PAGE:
Norway stresses sustainable growth
By Liza Mayer
Norway’s new government sees further growth potential in the country’s Atlantic salmon farming industry but emphasized it should not come at the expense of the environment.
By Liza Mayer
It said technological innovations will allow the farming of salmon in other locations, such as offshore, and will reduce risks of escapes, but it nonetheless called on the industry to intensify its efforts to combat escapes and disease.
The new government came into power in January. Among its aquaculture policies are to further develop the “traffic light scheme” designed to regulate the growth of the Norwegian aquaculture sector. Implemented in October 2017, the system was modeled on the colors of traffic lights—green meant areas where growth could take place, yellow indicated areas to watch, and red was for areas that should reduce production.
“Our new government is following up and implementing the main policy established in the 2015 white paper. This includes increased research funding, innovation and technology development to optimize the use of the sea area, and control of the environmental footprint,” Jon Arne Grøttums, aquaculture director of the Norwegian Seafood Federation, tells Aquaculture North America (ANA).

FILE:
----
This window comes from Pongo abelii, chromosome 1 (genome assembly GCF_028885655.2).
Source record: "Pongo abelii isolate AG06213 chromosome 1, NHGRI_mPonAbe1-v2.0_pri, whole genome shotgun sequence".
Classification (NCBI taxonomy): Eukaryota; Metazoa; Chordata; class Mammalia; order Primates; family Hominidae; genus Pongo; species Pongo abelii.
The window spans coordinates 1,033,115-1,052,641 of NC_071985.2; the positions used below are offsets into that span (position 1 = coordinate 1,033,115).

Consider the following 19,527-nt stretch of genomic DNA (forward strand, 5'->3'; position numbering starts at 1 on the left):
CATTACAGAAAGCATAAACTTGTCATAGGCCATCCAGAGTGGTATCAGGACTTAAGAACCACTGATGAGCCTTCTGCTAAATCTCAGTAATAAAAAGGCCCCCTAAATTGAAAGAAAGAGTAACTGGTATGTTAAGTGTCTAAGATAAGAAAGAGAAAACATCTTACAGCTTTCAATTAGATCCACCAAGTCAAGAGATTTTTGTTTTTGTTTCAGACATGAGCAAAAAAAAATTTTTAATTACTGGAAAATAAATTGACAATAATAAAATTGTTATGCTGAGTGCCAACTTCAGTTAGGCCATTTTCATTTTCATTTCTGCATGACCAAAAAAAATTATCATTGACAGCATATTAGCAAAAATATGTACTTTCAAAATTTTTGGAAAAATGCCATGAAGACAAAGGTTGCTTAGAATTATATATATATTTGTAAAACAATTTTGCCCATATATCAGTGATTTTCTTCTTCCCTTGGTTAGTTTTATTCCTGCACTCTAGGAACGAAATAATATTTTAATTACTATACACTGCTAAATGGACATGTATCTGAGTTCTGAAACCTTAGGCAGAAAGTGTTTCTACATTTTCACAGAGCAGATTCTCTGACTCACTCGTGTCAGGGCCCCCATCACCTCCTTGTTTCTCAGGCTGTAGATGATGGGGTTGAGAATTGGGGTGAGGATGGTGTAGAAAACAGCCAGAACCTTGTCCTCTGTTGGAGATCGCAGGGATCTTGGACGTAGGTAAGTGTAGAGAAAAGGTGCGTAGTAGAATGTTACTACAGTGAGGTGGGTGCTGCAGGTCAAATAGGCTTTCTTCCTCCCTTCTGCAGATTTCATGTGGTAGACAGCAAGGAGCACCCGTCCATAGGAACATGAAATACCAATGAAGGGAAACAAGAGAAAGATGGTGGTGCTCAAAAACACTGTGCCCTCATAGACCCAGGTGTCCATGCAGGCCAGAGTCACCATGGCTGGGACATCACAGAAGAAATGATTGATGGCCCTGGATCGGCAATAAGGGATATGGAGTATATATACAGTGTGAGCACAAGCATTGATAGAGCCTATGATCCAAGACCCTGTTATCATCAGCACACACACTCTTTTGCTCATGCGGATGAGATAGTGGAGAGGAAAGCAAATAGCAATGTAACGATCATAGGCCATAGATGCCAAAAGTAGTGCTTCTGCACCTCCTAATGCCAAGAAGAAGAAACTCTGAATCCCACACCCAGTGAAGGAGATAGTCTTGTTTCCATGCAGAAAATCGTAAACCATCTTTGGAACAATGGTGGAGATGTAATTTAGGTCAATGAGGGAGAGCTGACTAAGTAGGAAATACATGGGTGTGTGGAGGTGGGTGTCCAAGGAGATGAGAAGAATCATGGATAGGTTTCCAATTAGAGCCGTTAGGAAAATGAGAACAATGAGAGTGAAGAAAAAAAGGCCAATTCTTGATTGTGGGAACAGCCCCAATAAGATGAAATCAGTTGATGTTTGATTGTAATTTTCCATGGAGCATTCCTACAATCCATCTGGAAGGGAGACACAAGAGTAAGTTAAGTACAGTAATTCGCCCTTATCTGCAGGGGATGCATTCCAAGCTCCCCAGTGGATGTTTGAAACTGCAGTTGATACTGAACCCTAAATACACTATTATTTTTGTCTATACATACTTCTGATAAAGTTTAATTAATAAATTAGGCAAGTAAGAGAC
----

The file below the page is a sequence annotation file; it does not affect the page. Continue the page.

Since several of innovative production concepts are being developed for offshore aquaculture, there is an initiative by the new government to evaluate the regulation of activities offshore, he says. “The Norwegian Seafood Federation welcomes this process because there are severe regulatory uncertainties related to run these operations.”
The issuance of so-called “development licenses” have spurred industry innovations and the new government is now considering to extend the development licenses scheme, but the criteria is still not decided, says Grøttums.
“In addition to development licenses, significant amount of resources from the public and the industries own research fund are put into new research projects. One of the main objectives of this research is to increase the knowledge about salmon lice, the biology and how to keep the parasite under control.”
He noted the close collaboration between the national authorities and the industry to combat sea lice, diseases and escapes have proven effective.
“We see that this collaboration, and the significant investment done by the industry, gives results. The sea lice levels are reduced, and in the last couple of years there is a significant decrease in the use of anti-sea-lice medication. This is a result of a targeted strategy to make the industry more robust against the parasite, and to find alternative methods to remove sea lice from the fish.”
“Also, for the number of escapees there is positive trend with a reduction in number of fish escaping from the cages. There is a very restrictive line regarding environmental requirements for the aquaculture industry and the management of production,” Grøttums says.